DOL lastly points cybersecurity pointers for retirement plans Murtha Cullina

On April 14, 2021, the U.S. Department of Labor’s Employee Benefits Security Administration (EBSA) first issued guidelines for plan sponsors, plan trustees, note takers, and plan participants on best practices for maintaining cybersecurity to protect retirement benefits of American workers under ERISA-sponsored, employer-sponsored private-sector pension plans.

background. The Employee Retirement Income Security Act of 1974 (ERISA) set minimum standards and requirements to protect plan participants and beneficiaries in employer-sponsored private sector retirement plans. However, since ERISA went into effect, plan sponsors and their service providers have increasingly relied on the internet and IT systems to perform the tasks required to manage these retirement plans. In addition, plan sponsors often outsource the management of retirement plans, including records and other services, to third party providers, increasing the potential opportunities for cyber thieves and other bad actors to gain unauthorized access to subscriber accounts and personal information (PII) and Plan asset data. Protecting plan assets and participants’ personal data from cyberattacks is a priority for those involved in ensuring retirement benefits. (PII is any information that can be used to distinguish or trace an individual’s identity, such as name, date and place of birth, or social security number, as well as other types of personal information that can be linked to an individual, such as educational -, financial and employment information.)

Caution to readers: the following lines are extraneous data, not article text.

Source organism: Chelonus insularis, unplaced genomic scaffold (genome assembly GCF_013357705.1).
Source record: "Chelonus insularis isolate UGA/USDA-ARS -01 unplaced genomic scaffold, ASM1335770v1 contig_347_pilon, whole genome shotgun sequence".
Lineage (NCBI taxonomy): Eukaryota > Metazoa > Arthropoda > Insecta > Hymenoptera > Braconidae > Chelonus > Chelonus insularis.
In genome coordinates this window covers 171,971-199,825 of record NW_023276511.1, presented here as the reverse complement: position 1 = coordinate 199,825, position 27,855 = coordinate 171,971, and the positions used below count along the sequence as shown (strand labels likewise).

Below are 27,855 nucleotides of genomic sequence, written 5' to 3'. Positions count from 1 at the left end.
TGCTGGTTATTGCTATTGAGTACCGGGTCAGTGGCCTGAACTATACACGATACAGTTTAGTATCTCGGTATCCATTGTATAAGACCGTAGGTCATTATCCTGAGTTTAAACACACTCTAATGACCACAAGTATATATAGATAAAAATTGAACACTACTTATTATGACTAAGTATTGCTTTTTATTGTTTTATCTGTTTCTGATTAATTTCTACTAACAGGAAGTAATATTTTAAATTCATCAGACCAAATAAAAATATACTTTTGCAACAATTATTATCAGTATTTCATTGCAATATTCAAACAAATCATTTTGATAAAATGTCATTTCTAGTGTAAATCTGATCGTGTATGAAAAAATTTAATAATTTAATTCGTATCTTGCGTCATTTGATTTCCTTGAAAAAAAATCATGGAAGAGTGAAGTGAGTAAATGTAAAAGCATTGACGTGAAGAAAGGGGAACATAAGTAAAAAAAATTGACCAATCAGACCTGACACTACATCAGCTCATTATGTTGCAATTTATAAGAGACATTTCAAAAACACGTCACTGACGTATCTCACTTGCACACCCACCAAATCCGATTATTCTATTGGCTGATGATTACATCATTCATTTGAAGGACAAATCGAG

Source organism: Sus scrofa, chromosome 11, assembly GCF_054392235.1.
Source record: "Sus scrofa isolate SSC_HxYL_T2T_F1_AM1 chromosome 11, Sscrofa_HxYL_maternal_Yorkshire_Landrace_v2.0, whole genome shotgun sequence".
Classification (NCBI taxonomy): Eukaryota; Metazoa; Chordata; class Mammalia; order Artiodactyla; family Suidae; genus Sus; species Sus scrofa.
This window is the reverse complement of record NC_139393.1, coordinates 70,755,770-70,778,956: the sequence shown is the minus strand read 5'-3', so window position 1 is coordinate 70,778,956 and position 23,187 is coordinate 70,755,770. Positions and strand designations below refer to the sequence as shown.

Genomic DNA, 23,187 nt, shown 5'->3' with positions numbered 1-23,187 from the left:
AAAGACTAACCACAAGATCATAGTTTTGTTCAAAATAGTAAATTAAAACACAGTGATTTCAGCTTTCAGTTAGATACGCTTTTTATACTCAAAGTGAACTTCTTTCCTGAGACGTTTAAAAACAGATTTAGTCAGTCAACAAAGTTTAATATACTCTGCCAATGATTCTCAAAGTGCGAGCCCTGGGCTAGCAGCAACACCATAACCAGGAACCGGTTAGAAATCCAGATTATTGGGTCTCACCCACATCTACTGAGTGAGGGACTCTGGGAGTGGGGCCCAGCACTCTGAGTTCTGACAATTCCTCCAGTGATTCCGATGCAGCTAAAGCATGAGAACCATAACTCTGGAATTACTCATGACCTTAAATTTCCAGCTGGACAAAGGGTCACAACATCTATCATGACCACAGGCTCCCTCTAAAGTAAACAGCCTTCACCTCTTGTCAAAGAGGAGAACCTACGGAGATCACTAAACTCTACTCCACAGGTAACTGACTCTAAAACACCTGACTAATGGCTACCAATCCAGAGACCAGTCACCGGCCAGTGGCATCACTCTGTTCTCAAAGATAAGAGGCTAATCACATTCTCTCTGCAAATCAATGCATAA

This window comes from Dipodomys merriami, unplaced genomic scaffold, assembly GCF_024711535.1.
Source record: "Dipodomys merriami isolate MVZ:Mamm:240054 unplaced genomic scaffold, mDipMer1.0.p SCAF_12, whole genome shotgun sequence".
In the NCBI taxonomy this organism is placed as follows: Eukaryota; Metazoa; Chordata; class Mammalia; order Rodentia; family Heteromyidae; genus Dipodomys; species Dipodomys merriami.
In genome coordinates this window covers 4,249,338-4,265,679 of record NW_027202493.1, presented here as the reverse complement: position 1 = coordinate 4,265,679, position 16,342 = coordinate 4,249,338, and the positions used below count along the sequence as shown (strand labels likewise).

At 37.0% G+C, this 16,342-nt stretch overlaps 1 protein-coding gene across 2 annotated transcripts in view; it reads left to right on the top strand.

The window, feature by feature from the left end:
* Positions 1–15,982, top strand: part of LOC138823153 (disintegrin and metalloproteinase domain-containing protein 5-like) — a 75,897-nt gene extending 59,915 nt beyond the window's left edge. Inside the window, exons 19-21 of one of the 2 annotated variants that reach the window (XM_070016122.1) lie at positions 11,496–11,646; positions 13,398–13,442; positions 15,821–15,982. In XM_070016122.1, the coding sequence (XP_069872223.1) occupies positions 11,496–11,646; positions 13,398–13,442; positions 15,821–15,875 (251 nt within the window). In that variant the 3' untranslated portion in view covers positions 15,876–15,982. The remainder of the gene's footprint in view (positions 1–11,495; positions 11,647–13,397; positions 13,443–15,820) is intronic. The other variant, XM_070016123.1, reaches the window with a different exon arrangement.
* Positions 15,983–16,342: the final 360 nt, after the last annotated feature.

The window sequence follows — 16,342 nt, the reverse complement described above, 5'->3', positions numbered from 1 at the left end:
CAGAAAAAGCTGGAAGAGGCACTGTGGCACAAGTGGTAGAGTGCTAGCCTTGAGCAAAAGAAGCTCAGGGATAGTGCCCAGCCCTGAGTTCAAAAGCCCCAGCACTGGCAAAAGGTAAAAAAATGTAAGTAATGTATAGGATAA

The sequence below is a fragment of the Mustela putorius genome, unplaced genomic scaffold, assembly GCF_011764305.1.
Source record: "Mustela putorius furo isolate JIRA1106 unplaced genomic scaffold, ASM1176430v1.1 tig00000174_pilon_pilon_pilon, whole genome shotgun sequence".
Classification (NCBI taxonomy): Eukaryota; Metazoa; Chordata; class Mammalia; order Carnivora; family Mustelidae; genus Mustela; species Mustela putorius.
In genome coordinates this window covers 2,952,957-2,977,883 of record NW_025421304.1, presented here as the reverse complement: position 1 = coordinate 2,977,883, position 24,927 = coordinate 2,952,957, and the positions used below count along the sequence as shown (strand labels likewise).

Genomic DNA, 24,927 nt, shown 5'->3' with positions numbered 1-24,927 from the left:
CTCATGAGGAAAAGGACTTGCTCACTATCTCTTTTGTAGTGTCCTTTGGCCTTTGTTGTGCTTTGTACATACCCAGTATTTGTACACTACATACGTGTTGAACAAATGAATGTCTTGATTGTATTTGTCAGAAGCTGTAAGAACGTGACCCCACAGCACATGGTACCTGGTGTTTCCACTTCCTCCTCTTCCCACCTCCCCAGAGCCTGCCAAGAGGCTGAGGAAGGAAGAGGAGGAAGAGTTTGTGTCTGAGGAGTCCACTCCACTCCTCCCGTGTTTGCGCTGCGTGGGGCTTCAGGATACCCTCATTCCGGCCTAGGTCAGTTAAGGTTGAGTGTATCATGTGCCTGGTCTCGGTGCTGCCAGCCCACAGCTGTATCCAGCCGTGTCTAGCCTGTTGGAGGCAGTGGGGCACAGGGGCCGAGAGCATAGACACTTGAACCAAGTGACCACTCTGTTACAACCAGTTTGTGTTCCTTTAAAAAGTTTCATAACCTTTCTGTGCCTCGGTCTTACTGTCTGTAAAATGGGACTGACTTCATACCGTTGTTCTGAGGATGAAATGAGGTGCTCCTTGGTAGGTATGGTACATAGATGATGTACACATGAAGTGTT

Much is at stake here. This country’s employer-sponsored private sector retirement plans have combined assets of $ trillion for the benefit of millions of subscribers, and the cybersecurity risks to those plans’ assets and personal information are very real and growing. According to estimates by the EBSA, in 2018 there were 106 million 401 (k) and other defined contribution plan participants and 34 million defined benefit plan participants in private plans with a combined estimated net worth of $ 9.3 trillion. In many cases, these funds are a participant’s only savings for retirement, underscoring the importance of protecting these assets from cyberattacks.